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Levin enquires Oblonsky about Kitty:

Oblonsky: Kitty will be seeing Dolly at Ergoshovo in the summer.

Levin: You could...Oh, yes, as if I had time in the summer. And I've got extra land at Kashin this year for the haymaking.

What's the purpose of "As if" here?

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'As if' when used by itself is a newish phrase to indicate 'this will never happen'. It may be a short form of something like 'As if I had the (time, desire, willpower, or resources) to do what you just suggested.'

In your example Levin appears to start with one thought 'You could...' appears to the start of a suggestion to Oblonsky about whatever they were talking about prior to this, but then self interrupts with a change of topic about a lack of time Levin has to go to Ergoshovo during the summer, even though Leven has extra land that would allow doing it (not sure about this last part; including more text prior to your the text you use in your question helps with understanding what they are talking about. I also note that the author you are reading has somewhat quirky characters using spoken (conversational) English which is usually much less formal than written English).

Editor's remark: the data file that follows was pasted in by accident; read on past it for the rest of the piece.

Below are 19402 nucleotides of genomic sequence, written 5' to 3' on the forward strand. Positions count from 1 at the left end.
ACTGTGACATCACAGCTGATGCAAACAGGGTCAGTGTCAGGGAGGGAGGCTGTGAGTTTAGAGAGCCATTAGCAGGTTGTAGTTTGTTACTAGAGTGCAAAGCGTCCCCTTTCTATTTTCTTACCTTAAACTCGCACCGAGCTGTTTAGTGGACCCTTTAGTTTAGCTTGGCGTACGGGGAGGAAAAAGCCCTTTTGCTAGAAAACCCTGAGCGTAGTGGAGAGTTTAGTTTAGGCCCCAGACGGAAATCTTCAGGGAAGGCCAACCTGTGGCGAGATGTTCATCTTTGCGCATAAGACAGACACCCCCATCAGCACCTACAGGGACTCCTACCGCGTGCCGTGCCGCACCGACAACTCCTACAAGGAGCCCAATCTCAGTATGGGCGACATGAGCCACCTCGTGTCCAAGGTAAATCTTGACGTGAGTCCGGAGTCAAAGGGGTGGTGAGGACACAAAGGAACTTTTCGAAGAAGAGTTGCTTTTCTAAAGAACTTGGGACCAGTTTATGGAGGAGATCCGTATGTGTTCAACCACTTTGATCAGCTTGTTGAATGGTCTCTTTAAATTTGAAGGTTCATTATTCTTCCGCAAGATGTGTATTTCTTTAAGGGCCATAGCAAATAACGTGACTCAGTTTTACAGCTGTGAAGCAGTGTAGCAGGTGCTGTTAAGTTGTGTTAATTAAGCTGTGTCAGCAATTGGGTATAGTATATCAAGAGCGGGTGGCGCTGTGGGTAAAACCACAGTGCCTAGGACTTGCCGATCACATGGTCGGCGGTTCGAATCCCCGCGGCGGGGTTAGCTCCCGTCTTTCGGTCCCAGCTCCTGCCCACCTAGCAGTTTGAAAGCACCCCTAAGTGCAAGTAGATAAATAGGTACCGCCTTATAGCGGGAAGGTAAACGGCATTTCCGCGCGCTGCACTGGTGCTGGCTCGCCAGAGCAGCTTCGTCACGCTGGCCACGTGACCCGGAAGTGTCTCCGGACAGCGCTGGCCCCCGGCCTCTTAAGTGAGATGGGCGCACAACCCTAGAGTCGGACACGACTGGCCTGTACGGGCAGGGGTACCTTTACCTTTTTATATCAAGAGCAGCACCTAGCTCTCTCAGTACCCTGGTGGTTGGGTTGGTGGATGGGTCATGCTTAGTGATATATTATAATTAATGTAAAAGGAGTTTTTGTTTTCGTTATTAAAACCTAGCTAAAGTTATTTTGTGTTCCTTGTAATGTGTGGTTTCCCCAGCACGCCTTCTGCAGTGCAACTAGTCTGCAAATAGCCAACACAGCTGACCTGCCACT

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  • I would understand it to mean that the 'extra land' requiring haymaking will leave him with even less time to go to Ergoshovo. Sep 8, 2021 at 7:47
  • @KateBunting True, that could be the meaning, or maybe his hay fields are near Ergoshovo, making the trip more convenient, but he still can't visit because he has no time. Thus my request for the OP to include more text so answers can be better. Sep 8, 2021 at 7:54
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According to Merriam-Webster:

—used to say that something is not true, not possible, will not happen, etc.

In your example, "as if" is used to suggest that Levin has no time to do whatever's being discussed during the summer. A couple of examples to bring clarity:

Maybe you could ask John?

As if he'd tell me anything

It was as if he was the smartest being on Earth.

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